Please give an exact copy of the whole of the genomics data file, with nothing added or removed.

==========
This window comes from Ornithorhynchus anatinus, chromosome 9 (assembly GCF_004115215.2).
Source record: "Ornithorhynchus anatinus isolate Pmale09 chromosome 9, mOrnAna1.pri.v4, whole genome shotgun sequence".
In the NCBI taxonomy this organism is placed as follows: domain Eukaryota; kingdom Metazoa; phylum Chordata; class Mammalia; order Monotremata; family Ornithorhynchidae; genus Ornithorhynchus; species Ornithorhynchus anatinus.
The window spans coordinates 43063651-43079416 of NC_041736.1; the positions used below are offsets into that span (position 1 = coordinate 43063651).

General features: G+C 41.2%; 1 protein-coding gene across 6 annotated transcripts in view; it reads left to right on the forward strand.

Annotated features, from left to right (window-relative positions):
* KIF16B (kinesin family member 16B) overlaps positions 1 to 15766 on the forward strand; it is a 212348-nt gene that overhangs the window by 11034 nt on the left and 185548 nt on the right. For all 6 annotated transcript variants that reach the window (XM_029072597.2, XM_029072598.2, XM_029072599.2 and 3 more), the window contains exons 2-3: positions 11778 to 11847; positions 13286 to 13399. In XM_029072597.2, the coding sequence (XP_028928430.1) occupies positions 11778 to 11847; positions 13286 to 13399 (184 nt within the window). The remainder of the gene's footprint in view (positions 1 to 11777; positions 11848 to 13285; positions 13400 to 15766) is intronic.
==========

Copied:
This window comes from Ornithorhynchus anatinus, chromosome 9 (assembly GCF_004115215.2).
Source record: "Ornithorhynchus anatinus isolate Pmale09 chromosome 9, mOrnAna1.pri.v4, whole genome shotgun sequence".
In the NCBI taxonomy this organism is placed as follows: domain Eukaryota; kingdom Metazoa; phylum Chordata; class Mammalia; order Monotremata; family Ornithorhynchidae; genus Ornithorhynchus; species Ornithorhynchus anatinus.
The window spans coordinates 43063651-43079416 of NC_041736.1; the positions used below are offsets into that span (position 1 = coordinate 43063651).

General features: G+C 41.2%; 1 protein-coding gene across 6 annotated transcripts in view; it reads left to right on the forward strand.

Annotated features, from left to right (window-relative positions):
* KIF16B (kinesin family member 16B) overlaps positions 1 to 15766 on the forward strand; it is a 212348-nt gene that overhangs the window by 11034 nt on the left and 185548 nt on the right. For all 6 annotated transcript variants that reach the window (XM_029072597.2, XM_029072598.2, XM_029072599.2 and 3 more), the window contains exons 2-3: positions 11778 to 11847; positions 13286 to 13399. In XM_029072597.2, the coding sequence (XP_028928430.1) occupies positions 11778 to 11847; positions 13286 to 13399 (184 nt within the window). The remainder of the gene's footprint in view (positions 1 to 11777; positions 11848 to 13285; positions 13400 to 15766) is intronic.